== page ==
Why It’s Important to Break Routines

Failing to examine or alter our habits can have a deadening effect on our lives.

Having a routine isn’t necessarily a bad thing. It can help you stay organized, be productive, or even, according to some researchers, find meaning. Certain studies have associated family routines with parenting competence and marital satisfaction. However, not all routines are created equal, and failing to examine or alter our habits can have a limiting or deadening effect on our lives.

A big reason for this is that habitual behavior, by nature, can cut us off from feeling. Moving through a series of them can set us on autopilot throughout our day, which can lead us to lose touch with ourselves and our immediate experience—be it sensory or emotional. For example, scrolling through our phone on our morning train commute can seem pretty innocuous, but we may be missing out on sights, sounds, or even smells that would enliven us in some way, inspire a specific feeling, or spark our imagination. Similarly, the list of items we pressure ourselves to include in our evening routine may be taking up time we could use to connect with loved ones.

Whatever our personal habit patterns may be, it’s worth considering the ways in which they may be cutting us off from a more vital way of engaging with the world. A particular routine may make us feel more secure or unchallenged, muting some of our fears around uncertainty. However, it may also be closing us off to our sense of awe, curiosity, or excitement. This is because whenever we attempt to use anything—be it a substance or a rigid pattern of behavior—to numb a negative emotion, we often inadvertently also shut out our more profound, positive ones.

A common side effect of our routinized attempts to tune out is boredom. Think about how you feel on a day of vacation versus how you feel in the middle of a typical day at home. Usually, there is novelty associated with travel that’s invigorating. And while there is a sense of freedom and lack of obligation, there is also a complete shift to our routine. Instead of how will we tackle this day by new experiences and uncertainty.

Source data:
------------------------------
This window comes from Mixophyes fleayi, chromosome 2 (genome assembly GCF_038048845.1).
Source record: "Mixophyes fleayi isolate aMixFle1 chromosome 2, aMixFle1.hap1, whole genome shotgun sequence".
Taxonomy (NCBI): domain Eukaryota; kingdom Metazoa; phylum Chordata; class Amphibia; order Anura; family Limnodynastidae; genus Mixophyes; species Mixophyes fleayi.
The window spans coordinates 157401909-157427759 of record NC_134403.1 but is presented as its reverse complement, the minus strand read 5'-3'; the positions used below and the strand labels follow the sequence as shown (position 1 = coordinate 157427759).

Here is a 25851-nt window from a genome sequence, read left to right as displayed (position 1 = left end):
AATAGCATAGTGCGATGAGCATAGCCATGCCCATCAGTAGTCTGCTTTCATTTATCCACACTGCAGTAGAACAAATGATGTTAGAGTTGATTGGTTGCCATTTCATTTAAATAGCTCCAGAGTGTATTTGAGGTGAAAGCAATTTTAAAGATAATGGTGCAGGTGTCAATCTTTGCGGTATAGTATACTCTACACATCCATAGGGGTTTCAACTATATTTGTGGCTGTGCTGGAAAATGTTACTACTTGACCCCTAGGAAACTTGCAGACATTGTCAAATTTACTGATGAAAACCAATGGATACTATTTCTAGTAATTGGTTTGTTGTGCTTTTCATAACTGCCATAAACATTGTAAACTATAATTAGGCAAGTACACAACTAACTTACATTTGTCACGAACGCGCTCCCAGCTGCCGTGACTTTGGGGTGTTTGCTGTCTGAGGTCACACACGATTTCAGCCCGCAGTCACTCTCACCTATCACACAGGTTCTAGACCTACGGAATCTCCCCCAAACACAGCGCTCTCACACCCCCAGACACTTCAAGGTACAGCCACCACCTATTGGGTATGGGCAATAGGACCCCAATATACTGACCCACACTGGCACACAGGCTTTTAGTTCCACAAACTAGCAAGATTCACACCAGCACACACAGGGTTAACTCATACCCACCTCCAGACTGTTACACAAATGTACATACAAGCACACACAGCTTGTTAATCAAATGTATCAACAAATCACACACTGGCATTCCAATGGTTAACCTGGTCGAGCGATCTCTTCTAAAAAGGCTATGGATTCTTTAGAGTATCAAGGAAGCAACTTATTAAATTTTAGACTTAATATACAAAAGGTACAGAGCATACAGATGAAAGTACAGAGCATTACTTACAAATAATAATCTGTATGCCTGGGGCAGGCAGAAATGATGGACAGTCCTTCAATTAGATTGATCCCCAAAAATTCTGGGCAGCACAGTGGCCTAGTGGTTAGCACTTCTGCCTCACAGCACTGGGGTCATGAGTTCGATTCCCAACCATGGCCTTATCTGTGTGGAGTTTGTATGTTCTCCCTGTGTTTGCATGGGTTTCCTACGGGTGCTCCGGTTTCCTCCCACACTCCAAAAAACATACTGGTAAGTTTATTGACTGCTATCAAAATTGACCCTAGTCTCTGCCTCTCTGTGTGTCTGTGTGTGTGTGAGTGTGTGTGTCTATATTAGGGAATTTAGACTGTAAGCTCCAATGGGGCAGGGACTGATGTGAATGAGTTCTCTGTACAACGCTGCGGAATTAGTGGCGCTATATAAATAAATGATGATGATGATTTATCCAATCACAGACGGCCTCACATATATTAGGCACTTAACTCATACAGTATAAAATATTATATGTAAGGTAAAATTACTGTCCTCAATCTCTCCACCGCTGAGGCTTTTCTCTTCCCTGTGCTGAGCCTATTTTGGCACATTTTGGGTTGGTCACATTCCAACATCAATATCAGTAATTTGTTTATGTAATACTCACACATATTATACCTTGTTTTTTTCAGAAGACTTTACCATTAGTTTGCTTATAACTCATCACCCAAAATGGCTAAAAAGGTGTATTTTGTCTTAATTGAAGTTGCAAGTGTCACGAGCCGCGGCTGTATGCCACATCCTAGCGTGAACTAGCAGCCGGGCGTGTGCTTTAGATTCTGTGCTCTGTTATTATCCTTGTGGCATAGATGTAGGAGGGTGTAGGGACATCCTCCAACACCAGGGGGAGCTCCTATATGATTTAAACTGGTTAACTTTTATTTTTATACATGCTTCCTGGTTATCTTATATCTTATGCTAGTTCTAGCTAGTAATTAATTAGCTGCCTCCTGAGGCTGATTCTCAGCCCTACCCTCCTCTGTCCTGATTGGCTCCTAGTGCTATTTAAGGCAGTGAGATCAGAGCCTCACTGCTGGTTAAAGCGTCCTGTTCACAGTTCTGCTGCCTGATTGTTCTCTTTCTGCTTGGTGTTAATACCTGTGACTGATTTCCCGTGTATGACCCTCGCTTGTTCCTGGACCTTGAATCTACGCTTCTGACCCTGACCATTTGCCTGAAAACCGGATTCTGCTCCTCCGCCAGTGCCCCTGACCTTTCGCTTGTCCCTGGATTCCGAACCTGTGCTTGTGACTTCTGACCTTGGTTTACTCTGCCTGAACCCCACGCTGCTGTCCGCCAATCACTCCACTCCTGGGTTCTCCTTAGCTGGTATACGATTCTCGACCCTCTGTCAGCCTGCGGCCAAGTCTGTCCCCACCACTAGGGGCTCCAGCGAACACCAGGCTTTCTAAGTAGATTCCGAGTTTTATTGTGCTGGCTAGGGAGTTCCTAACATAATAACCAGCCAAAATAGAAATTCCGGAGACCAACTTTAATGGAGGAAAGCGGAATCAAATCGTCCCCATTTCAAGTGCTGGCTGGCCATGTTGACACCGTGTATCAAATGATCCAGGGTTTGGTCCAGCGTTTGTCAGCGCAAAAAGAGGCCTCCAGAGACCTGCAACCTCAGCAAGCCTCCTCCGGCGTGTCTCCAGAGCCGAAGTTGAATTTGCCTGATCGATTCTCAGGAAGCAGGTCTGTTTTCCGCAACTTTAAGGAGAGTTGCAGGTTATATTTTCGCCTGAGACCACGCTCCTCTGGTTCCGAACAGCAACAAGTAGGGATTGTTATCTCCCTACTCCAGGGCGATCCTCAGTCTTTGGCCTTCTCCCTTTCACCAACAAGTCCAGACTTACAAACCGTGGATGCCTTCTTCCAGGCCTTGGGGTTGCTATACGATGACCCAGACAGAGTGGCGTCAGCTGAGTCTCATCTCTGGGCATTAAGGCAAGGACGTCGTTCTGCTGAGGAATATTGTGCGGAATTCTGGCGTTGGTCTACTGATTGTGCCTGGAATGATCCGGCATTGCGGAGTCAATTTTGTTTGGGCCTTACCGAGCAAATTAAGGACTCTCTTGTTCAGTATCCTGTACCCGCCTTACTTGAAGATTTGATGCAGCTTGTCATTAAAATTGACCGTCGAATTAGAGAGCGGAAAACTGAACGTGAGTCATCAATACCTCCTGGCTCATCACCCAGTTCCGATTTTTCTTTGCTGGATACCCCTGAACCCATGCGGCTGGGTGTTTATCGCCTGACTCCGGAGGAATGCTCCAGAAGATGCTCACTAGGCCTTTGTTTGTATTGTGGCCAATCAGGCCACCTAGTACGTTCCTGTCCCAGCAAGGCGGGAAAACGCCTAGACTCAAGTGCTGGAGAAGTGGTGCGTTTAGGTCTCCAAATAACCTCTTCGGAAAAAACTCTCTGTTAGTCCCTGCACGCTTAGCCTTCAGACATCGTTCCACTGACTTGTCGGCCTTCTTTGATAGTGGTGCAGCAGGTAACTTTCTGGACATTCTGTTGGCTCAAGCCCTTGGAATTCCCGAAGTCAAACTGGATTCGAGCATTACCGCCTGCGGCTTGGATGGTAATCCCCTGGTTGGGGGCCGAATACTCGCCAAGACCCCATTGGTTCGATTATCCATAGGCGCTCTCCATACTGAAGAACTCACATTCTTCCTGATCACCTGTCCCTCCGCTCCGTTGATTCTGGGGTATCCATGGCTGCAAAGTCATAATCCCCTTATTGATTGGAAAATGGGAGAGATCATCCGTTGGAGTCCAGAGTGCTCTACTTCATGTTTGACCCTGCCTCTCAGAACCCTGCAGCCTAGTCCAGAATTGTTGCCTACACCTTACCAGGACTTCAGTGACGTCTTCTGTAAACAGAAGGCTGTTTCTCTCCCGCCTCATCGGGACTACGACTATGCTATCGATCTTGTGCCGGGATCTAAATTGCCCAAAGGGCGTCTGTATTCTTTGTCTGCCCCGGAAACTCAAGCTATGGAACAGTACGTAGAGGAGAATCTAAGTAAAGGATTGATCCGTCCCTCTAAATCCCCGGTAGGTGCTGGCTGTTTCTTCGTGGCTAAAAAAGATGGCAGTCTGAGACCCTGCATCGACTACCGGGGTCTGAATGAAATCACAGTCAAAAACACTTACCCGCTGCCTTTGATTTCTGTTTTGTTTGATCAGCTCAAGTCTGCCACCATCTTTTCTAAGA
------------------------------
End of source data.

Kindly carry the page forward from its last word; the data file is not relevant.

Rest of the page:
In truth, it’s possible to uphold this same sense of adventure on any given day of our lives. There are tangible ways to strike a balance between making our daily life feel calm and stable and opening ourselves up to new and energizing experiences. The first step is to ask ourselves, are we really experiencing our lives or are we just going through the motions? We can start to look at patterns in our behavior that have become rote or even rigid ways of thinking that are bringing down our energy and cutting us off from a feeling of liveliness.

It may be helpful to make a list of activities we engage in that leave us feeling lifeless. For many of us, turning to technology—our phones or streaming TV—can be addictively numbing. However, habits that cut us off have been around for a lot longer than our devices, so it’s also important to consider even seemingly harmless activities, such as a specific place we always go to eat or a certain way we have to get ready for bed. If we have trouble identifying these behaviors in ourselves, a good rule of thumb is that we can often tell how compulsive the action is by how anxious we feel when we vary from it.

Once we have a sense of some of the routines we’re willing to switch up, we can start to take action. This doesn’t need to be anything monumental. We can start by mixing up the order of things, trying a new restaurant, or taking a different route to work.